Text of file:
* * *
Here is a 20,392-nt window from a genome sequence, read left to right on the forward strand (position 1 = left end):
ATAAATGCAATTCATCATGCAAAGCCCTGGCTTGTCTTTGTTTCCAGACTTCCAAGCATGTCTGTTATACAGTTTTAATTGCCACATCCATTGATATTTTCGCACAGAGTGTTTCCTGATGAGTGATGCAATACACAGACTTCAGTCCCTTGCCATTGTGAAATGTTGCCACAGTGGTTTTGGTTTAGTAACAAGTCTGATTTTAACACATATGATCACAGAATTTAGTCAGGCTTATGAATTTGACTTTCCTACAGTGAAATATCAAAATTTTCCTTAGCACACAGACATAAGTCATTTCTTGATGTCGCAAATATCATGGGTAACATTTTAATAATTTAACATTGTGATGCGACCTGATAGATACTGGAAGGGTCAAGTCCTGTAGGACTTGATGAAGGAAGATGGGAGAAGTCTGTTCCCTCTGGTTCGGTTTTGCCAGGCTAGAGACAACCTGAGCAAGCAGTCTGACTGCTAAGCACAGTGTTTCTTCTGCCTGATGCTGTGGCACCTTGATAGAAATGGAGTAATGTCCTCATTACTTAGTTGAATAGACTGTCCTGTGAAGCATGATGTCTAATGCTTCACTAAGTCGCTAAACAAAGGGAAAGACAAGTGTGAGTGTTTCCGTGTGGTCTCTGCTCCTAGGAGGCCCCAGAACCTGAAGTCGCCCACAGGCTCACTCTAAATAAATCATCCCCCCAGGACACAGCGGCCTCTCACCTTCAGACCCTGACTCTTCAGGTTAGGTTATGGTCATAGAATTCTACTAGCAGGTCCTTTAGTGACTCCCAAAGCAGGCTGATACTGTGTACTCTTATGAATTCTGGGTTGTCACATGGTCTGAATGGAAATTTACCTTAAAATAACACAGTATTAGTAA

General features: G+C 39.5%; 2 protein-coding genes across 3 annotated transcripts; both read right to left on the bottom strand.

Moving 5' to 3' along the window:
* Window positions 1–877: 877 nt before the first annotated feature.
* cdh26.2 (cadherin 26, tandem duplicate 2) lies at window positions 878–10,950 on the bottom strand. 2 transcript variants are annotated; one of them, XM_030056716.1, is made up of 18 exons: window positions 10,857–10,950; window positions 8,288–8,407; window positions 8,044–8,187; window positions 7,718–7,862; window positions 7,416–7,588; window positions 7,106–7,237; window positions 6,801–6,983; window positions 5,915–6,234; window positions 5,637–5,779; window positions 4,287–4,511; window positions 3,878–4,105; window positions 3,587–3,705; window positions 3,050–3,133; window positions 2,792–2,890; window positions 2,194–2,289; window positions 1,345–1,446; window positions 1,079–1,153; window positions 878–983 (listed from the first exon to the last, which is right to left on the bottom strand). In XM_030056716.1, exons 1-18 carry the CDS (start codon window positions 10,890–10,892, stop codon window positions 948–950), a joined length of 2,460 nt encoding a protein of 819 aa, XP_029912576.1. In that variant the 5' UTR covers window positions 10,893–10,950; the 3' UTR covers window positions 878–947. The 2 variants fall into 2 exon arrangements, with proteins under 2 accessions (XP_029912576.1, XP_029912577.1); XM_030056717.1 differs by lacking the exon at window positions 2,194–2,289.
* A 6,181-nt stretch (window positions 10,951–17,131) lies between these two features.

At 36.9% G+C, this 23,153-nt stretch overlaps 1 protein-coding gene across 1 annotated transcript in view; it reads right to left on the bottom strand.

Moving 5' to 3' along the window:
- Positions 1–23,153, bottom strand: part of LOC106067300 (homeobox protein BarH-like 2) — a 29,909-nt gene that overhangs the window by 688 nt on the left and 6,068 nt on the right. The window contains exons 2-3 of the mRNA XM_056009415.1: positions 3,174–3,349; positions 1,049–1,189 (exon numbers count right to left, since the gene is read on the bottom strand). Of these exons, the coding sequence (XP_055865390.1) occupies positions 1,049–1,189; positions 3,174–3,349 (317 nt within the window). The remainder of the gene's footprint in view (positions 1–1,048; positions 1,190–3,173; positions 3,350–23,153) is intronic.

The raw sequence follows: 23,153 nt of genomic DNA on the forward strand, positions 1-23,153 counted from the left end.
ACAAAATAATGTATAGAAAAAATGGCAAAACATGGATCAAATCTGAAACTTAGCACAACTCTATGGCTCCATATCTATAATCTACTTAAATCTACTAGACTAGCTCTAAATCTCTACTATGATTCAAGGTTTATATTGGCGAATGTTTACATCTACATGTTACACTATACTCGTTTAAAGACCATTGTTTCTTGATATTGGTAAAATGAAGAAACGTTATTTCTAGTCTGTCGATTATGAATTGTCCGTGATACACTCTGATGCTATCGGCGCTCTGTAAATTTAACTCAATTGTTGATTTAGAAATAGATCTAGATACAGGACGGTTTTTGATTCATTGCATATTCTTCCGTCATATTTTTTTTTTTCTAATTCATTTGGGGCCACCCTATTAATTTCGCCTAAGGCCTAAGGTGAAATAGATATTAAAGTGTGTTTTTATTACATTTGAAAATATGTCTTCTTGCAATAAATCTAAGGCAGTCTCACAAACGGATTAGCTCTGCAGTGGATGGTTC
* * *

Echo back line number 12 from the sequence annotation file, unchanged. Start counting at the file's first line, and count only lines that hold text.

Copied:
ACAAAATAATGTATAGAAAAAATGGCAAAACATGGATCAAATCTGAAACTTAGCACAACTCTATGGCTCCATATCTATAATCTACTTAAATCTACTAGACTAGCTCTAAATCTCTACTATGATTCAAGGTTTATATTGGCGAATGTTTACATCTACATGTTACACTATACTCGTTTAAAGACCATTGTTTCTTGATATTGGTAAAATGAAGAAACGTTATTTCTAGTCTGTCGATTATGAATTGTCCGTGATACACTCTGATGCTATCGGCGCTCTGTAAATTTAACTCAATTGTTGATTTAGAAATAGATCTAGATACAGGACGGTTTTTGATTCATTGCATATTCTTCCGTCATATTTTTTTTTTTCTAATTCATTTGGGGCCACCCTATTAATTTCGCCTAAGGCCTAAGGTGAAATAGATATTAAAGTGTGTTTTTATTACATTTGAAAATATGTCTTCTTGCAATAAATCTAAGGCAGTCTCACAAACGGATTAGCTCTGCAGTGGATGGTTC